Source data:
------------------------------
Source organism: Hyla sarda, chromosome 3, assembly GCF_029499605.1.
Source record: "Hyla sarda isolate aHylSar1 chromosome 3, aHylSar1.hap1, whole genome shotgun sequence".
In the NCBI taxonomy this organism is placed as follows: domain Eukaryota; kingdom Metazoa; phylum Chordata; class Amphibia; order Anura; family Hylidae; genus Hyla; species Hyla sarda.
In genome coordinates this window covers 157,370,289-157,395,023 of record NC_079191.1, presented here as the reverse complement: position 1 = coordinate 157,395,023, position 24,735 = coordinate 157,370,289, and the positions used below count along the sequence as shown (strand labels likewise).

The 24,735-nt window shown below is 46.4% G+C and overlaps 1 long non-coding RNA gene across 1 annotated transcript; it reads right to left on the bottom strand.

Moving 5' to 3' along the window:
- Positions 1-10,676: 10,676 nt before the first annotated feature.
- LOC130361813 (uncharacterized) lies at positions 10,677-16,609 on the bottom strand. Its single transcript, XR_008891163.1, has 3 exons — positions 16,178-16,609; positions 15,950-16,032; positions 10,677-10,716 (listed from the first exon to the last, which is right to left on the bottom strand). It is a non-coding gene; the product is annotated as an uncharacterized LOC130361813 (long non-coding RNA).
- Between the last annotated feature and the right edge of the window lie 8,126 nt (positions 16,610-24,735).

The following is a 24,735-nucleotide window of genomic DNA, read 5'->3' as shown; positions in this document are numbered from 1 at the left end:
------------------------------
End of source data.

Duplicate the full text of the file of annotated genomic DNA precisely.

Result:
Source organism: Hyla sarda, chromosome 3, assembly GCF_029499605.1.
Source record: "Hyla sarda isolate aHylSar1 chromosome 3, aHylSar1.hap1, whole genome shotgun sequence".
In the NCBI taxonomy this organism is placed as follows: domain Eukaryota; kingdom Metazoa; phylum Chordata; class Amphibia; order Anura; family Hylidae; genus Hyla; species Hyla sarda.
In genome coordinates this window covers 157,370,289-157,395,023 of record NC_079191.1, presented here as the reverse complement: position 1 = coordinate 157,395,023, position 24,735 = coordinate 157,370,289, and the positions used below count along the sequence as shown (strand labels likewise).

The 24,735-nt window shown below is 46.4% G+C and overlaps 1 long non-coding RNA gene across 1 annotated transcript; it reads right to left on the bottom strand.

Moving 5' to 3' along the window:
- Positions 1-10,676: 10,676 nt before the first annotated feature.
- LOC130361813 (uncharacterized) lies at positions 10,677-16,609 on the bottom strand. Its single transcript, XR_008891163.1, has 3 exons — positions 16,178-16,609; positions 15,950-16,032; positions 10,677-10,716 (listed from the first exon to the last, which is right to left on the bottom strand). It is a non-coding gene; the product is annotated as an uncharacterized LOC130361813 (long non-coding RNA).
- Between the last annotated feature and the right edge of the window lie 8,126 nt (positions 16,610-24,735).

The following is a 24,735-nucleotide window of genomic DNA, read 5'->3' as shown; positions in this document are numbered from 1 at the left end: